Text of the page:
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The Canadian Air Force Lost A $300,000 Secret Item For Nearly A Year

The loss of the item suggests a "possible systemic ignorance of security policy" at a Quebec air force base, an investigator says.

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The Canadian air force lost a $300,000 item classified secret and only found it nearly a year later, after an internal investigator started questioning people about the item’s disappearance, documents show.

Personnel at CFB Bagotville near Saguenay, Québec, also ignored Defence Department security policies when they took more than 40 days to report the item as lost to Military Police, according to an internal probe.

In the October 2013 report — contained within documents recently obtained through access to information laws by BuzzFeed Canada — an air force investigator says he can't say for certain whether the item was compromised during its 10-month disappearance.

The name of the item is redacted in the documents, and the Department of National Defence refuses to identify the object.

"The item in question is still classified so I don't even know what it is," a spokesperson said. The department did not answer other questions from BuzzFeed Canada before publication.

The incident, according to the 17-page report, suggested a "possible systemic ignorance of security policy" at 3 Wing Bagotville, one of two units that houses Canada's fighter jets.

"Although [I] was not specifically assigned to comment on the overall conduct of 3 Wing Logistics' storage practices for classified material, the loss [...] brought to light a larger issue which could not be ignored," wrote Capt. A. E. Hall, the Winnipeg-based air force member assigned to the case. "The resultant investigation has revealed a notable lack of knowledge of DND security policies and instructions, a lack of supervision and training for junior supply technicians, and significant procedural errors in the storage of classified material."

The incident began in September 2012, while the unnamed item was in transit from a maintenance squadron to a storage area for spare parts.

The investigator said the driver who delivered the item to the storage office didn't know the item was classified secret, so he left it in a "drop-off bin on the floor of the warehouse where it remained unsecured for possibly one or two days before it was sorted and locked up."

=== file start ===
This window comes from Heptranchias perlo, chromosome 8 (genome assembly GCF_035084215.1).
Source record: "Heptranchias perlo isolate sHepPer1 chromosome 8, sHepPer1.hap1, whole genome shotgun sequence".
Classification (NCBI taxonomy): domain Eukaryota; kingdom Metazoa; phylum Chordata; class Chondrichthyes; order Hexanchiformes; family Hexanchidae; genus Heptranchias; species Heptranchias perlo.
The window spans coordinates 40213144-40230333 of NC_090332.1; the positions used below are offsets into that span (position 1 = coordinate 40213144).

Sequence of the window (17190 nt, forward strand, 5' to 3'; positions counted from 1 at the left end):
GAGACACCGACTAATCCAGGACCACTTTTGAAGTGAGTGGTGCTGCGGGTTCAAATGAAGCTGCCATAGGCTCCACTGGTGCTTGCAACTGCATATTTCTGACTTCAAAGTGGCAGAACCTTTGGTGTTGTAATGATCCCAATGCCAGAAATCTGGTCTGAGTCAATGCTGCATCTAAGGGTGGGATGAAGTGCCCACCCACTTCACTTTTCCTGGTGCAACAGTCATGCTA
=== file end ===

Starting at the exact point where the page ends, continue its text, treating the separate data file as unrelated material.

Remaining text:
Handling errors continued when an "untrained private" was told to put the item in a locked storage container that didn't meet security specifications, Hall wrote.

On Sept. 25, the private returned to the locker after completing the necessary paperwork, but the item was gone. Hall said the private told her superiors and "a lengthy search of the warehouse floor" with employees from multiple teams followed, to no avail.

But it wasn't until Nov. 5 — 41 days later — that personnel from 3 Wing reported the item officially lost to military police. Hall called it "an excessive amount of time" and said it ignored National Defence Security directives.

"Periodic searches of 3 Wing storage spaces and enquiries at associated DND organizations on the national level yielded nothing for ten months," the investigator wrote. Even CFB Cold Lake, which houses Canada's other fighter jet unit, and the Defence Department's outside maintenance contractors were asked to search their inventories.

Hall said he arrived at CFB Bagotville on July 28, 2013 to start questioning personnel about the item's disappearance. Three days later, it turned up in a "locker" in the main storage warehouse where it first went missing.

Hall concluded the item "was lost due to a lack of training and a lack of supervision which resulted in its accidental misplacement." The investigator also said a "miscommunication" about what the item's packaging looked like "likely impeded an earlier recovery."

"As reported in previous findings, there were multiple occurrences of mismanagement of the [REDACTED] and disregard for its classified status," he wrote.

Hall's findings corroborated those of the Military Police, who wrote in a September 2013 letter that, lacking any other information, the loss appeared to be a "storage error," rather than "a theft or negligence."

But Hall concluded he couldn't "confirm in absolute terms" whether the item had been compromised either in transit to the warehouse or while lost. Nor did his report or the police letter provide an explanation for the seemingly curious timing of the item's discovery.

Hall made five recommendations in the report, most of which appear to have been implemented, according to subsequent memos.

The investigation ended in March 2015, when the commander of the Royal Canadian Air Force received a briefing note with the report. The briefing note to Lieutenant-General Yvan Blondin recommended he close the investigation — but also stated, contrary to the report, that the investigator had concluded the item had not been compromised.

UPDATE:

The Department of National Defence has admitted the briefing note to Blondin contained a mistake. A spokesperson said the briefing note "does not accurately reflect" Hall's report, in which he was unable to confirm that the item had not been compromised.

"Nevertheless, this error does not change the outcome of the summary investigation," Maj. Scott Spurr wrote in an email Thursday.

Spurr also said the report "did not assess the timing of the item's discovery as it was not within the scope of the investigation."

Read the full report here:

Emma Loop is a politics reporter for BuzzFeed News and is based in Washington, DC. PGP fingerprint: 4A39 DD99 953C 6CAF D68C 85CD C380 AB23 859B 0611.

Contact Emma Loop at emma.loop@buzzfeed.com.

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